JAN 12

7 Ways to Defog Your Motorcycle Glasses If You Don’t Have Anti-Fog Coating

What would you say is the most dangerous thing that can happen when riding your motorcycle? Potholes disguised as friendly puddles? Inattentive car-drivers trying to merge into your lane? How about lens fogging? When your motorcycle glasses, goggles, or helmet faceplate fog up on the road, you have suddenly entered an incredibly dangerous experience. When riding, you rely on all your senses along with balance and control to keep you and your bike in your lane and safely away from other drivers. Even if you can see enough to maintain position, fog can prevent you from seeing other cars around you and environmental hazards like bits of blown tire that absolutely must be avoided. No matter where you are or where you’re going, lens fogging should be combatted at all costs.

Causes of Motorcycle Glasses Fogging

When your motorcycle glasses, goggles, or visor fog up, this is always the result of varying conditions on one side of the glass or the other and is especially common during cold weather where the side facing your eyes is much warmer than the side facing the wind. However, the real problem is humidity, which is where the fog comes from. When motorcycle glasses fog, this is usually the result of a humid environment but with goggles and visors, it could easily be your own sweat evaporating and then re-condensing into fog on the inside of your lens.

The fact of the matter is that fogging is an unavoidable part of motorcycle riding. There will be variable weather conditions, you will probably sweat, and sometimes the simple drop in wind-chill when you slow down is enough to cause fogging. The real question is how you deal with it. You could flip your glasses or goggles off for a moment to air them out and crack your visor but we can all agree that the best solution is one that prevents fogging entirely through some kind of lens coating. If your motorcycle glasses don’t have anti-fog coating which is a common extra that can be bought with prescription lenses, there are a few remedies that can be used one application at a time, some more professional than others.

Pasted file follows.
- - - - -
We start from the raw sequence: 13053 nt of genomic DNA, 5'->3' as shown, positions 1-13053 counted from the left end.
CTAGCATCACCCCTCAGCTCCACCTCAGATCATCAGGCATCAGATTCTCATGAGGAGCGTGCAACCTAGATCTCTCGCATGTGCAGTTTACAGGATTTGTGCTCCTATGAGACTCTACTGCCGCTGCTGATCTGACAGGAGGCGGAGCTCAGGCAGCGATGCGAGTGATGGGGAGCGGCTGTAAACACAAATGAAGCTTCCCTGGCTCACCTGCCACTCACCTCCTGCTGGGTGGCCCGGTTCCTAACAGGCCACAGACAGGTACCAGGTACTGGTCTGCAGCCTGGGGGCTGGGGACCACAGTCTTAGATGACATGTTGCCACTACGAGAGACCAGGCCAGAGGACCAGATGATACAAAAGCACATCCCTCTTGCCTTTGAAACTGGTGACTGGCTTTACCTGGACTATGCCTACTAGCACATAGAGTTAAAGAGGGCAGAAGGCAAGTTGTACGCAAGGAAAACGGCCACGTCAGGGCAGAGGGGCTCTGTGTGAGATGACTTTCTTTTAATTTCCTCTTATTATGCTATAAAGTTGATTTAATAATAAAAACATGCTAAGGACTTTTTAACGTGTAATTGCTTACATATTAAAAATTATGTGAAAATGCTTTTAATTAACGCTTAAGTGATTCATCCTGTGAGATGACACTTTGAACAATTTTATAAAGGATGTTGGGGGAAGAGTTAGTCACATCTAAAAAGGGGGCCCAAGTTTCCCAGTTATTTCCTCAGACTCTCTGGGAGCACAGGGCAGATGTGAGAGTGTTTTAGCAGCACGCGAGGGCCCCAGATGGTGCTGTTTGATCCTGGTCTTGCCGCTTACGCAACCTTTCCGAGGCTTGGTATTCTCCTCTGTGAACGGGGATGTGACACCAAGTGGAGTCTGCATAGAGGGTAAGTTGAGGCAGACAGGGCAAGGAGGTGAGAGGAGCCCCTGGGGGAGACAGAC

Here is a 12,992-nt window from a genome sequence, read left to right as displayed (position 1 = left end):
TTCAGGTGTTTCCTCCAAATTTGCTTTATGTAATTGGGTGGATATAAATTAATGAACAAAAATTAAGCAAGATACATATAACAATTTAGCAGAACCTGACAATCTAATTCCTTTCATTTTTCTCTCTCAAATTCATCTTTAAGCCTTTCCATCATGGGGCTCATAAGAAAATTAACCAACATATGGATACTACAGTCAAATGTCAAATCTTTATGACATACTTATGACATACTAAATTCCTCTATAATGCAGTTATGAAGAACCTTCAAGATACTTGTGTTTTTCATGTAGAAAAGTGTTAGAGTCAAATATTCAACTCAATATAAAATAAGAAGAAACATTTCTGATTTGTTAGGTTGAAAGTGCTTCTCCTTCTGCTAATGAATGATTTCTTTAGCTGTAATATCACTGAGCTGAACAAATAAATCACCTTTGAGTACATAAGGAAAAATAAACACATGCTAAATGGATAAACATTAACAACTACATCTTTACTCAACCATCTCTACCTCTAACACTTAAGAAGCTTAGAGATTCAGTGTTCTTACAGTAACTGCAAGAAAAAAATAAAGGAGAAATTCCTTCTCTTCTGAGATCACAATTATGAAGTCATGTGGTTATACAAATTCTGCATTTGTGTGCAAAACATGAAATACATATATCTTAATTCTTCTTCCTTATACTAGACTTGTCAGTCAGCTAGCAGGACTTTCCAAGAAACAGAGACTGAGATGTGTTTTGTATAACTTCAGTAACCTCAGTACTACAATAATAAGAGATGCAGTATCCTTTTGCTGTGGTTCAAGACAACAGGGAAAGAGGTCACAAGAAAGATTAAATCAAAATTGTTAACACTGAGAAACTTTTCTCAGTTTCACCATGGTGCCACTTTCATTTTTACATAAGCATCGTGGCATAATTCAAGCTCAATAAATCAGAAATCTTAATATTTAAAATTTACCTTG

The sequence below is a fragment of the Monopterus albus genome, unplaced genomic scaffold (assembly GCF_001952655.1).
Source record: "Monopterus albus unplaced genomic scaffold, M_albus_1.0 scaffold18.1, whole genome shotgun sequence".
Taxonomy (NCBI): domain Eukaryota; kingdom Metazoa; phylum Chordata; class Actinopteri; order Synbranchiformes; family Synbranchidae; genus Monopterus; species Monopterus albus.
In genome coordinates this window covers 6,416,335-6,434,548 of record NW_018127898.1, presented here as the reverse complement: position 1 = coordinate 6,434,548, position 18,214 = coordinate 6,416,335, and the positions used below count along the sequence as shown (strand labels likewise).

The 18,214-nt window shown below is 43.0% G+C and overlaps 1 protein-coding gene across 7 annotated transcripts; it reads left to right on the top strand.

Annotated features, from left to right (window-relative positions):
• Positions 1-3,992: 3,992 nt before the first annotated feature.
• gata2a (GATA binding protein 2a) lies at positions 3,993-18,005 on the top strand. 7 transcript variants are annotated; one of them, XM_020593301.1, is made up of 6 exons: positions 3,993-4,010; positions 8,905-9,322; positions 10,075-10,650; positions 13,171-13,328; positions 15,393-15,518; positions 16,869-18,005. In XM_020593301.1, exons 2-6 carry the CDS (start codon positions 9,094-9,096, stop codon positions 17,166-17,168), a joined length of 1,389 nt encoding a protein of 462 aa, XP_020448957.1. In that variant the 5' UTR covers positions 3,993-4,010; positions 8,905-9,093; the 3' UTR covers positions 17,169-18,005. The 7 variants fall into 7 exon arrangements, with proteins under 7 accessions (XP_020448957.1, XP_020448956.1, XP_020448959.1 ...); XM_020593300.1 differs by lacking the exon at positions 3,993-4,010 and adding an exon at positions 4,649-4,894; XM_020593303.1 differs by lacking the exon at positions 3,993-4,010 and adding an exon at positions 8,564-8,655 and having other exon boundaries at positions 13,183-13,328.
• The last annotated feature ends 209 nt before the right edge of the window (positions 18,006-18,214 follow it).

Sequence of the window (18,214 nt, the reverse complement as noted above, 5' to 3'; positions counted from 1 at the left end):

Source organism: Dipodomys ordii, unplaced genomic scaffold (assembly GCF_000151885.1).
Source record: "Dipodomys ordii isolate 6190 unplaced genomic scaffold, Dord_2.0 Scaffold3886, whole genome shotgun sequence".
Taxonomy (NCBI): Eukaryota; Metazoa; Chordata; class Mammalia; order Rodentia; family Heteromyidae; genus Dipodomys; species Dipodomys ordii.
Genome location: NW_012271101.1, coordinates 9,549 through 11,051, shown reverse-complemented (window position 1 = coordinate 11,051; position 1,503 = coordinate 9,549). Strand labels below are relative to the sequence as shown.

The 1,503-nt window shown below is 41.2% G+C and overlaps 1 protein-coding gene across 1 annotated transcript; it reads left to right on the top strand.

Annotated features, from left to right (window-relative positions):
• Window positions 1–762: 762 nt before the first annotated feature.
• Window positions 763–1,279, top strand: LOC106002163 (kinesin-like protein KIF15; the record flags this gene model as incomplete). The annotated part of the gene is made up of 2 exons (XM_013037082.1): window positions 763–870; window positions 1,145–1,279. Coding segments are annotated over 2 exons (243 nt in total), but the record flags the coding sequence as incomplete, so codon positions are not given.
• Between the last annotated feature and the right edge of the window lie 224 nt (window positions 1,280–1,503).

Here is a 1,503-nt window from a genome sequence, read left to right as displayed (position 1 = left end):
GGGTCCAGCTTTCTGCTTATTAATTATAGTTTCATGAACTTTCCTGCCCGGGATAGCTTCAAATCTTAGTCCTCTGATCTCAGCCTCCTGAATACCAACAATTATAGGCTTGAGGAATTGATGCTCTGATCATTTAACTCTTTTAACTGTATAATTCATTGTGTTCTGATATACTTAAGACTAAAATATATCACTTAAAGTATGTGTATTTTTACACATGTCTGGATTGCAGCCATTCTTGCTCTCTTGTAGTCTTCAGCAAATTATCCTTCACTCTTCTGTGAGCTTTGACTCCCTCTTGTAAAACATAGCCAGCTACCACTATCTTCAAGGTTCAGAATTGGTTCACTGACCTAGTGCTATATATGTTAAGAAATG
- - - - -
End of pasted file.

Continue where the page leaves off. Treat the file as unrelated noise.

Start by Cleaning

Before applying anything to your glasses lenses, first make sure they are completely clean. Otherwise, you risk scratching the lenses by rubbing in a piece of sharp grit without realizing it. Use lens cleaner and a microfiber or soft lint-free cloth (make sure the cloth is clean, too) or was gently with soap and water, then dry with a soft lint-free cloth. This will ensure that you’re treating clean lenses for the best possible visual clarity and anti-fog results.

1) Anti-Fog Spray

Anti-fog spray is the number one lens fog solution for more than just motorcycle rider. Skiiers who often wear scarves and end up breathing into their lenses use it, as to food service workers who are in and out of freezers and people who wear normal glasses in humid places like Florida swear by the stuff. All you have to do is spray the inside of your lens with the anti-fog spray and then wipe it clean with a soft microfiber cloth. Depending on the formula, this should keep you fog-free for anywhere between half an hour to five hours. Make sure to read online reviews, not all formulas work as advertised.